Review: ‘A Series of Unfortunate Events’ Not Unfortunate at All

DENISE P.S. | Flickr 
Lemony Snicket’s fictional children are given visual life in Netflix’s adaptation of the novels

“A Series of Unfortunate Events,” the highly anticipated adaptation of Lemony Snicket’s books, is finally here.

Fans and nonfans alike get to relive the story of the Baudelaire’s unfortunate tale. After the Baudelaire’s parents die in a fire, the children are sent to live with Count Olaf. Count Olaf, an actor, tries to steal the children’s fortune. While the kids try to survive Olaf’s evil plan, they also try to uncover a secret from their parent’s past.

In my opinion:

This show has a lot of art. The camera in the show serves more than just your typical recording device. Each angle the camera uses demonstrates the art of the show. The walls of the house, the inventions from Violet Baudelaire and the scenery add to the story. There is so much detail in each shot, you can stare at it for hours.

The acting in the show is also great. We all know Neil Patrick Harris from “How I Met Your Mother,” but my attention goes to the young cast: Louis Hynes (Klaus), Malina Weissman (Violet) and Presley Smith (Sunny). This cast works and interacts well with each other. The only thing that doesn’t fit is the awkward two sentence lines that occur occasionally between the characters.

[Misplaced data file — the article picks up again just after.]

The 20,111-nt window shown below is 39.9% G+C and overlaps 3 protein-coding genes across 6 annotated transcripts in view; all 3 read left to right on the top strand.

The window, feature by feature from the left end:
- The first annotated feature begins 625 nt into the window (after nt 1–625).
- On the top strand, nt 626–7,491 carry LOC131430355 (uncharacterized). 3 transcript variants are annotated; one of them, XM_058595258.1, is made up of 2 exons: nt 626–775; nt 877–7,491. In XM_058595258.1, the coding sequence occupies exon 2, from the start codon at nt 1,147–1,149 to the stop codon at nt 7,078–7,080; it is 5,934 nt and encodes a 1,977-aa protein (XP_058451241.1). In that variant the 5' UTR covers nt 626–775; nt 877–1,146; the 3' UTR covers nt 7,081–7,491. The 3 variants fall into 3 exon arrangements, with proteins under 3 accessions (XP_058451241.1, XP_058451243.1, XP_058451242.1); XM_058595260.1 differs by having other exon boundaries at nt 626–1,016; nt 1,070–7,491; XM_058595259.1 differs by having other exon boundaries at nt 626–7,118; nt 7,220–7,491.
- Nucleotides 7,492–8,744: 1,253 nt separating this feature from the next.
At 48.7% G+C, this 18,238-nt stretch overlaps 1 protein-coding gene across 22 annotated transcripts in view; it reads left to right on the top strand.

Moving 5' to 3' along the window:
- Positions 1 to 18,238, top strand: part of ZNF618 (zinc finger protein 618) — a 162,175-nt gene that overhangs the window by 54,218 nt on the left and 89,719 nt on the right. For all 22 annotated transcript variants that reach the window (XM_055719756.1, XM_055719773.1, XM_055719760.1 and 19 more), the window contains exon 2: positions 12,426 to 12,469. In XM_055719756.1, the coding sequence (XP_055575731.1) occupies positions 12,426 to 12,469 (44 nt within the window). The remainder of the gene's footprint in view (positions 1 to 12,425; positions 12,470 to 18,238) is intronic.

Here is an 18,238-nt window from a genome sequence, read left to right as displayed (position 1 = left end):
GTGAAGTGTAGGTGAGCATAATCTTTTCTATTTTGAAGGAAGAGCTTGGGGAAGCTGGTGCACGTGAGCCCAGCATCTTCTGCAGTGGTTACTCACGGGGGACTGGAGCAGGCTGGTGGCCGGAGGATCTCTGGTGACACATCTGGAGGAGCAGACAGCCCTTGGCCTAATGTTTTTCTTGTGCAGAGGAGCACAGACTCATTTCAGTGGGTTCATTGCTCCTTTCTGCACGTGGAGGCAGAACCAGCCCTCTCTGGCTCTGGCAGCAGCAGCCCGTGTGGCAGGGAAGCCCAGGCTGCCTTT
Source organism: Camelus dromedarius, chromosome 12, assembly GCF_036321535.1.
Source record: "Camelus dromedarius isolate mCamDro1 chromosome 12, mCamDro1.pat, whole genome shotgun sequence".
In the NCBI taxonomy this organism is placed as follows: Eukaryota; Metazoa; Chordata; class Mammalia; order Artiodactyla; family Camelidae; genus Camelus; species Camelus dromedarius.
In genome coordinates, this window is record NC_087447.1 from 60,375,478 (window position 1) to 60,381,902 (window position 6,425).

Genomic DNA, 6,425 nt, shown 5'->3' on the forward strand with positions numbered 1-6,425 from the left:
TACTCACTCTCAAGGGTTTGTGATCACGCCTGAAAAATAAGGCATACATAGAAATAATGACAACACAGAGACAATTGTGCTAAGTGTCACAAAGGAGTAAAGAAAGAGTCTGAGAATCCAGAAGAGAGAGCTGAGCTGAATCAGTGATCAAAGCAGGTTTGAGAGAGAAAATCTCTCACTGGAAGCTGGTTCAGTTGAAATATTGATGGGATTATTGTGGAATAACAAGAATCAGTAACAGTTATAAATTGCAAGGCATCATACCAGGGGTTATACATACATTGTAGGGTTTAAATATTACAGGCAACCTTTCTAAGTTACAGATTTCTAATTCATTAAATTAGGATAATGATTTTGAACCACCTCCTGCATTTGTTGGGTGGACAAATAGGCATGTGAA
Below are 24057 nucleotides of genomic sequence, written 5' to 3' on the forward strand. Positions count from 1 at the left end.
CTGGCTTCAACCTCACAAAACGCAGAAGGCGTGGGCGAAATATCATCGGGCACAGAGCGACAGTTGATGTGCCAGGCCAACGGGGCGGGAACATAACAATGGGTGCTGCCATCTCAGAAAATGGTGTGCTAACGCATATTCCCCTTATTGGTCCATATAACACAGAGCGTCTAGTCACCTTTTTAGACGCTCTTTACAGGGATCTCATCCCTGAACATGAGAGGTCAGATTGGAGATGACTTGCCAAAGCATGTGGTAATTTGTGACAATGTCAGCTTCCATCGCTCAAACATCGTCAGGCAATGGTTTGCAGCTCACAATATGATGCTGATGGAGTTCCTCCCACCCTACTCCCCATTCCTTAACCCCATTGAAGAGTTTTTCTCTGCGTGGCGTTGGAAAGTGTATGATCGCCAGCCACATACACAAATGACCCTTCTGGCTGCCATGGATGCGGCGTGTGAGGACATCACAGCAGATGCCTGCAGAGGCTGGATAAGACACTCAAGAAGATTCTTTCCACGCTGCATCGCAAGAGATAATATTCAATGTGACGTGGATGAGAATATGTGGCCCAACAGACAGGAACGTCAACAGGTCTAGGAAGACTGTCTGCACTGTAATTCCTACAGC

The makeup team is also exceptional. The fact that they were able to create Count Olaf from Harris is impressive. They also worked on Count Olaf’s team of actors who look amazing, in a gross way.

Something most shows don’t have is a narrator, Lemony Snicket (played by Patrick Warburton). He adds more to the story, like those minor details you wouldn’t get just from the show. It gives the show more of a theatrical feel.

Overall, I recommend the show because the art and characters add a fun way to relive the books and the movie. Each episode is not super long and a cluster of episodes breaks down a book.

Even though the storyline is mostly sad, characters like Olaf and the kids create a playful feeling to counteract the overall depression of the series.

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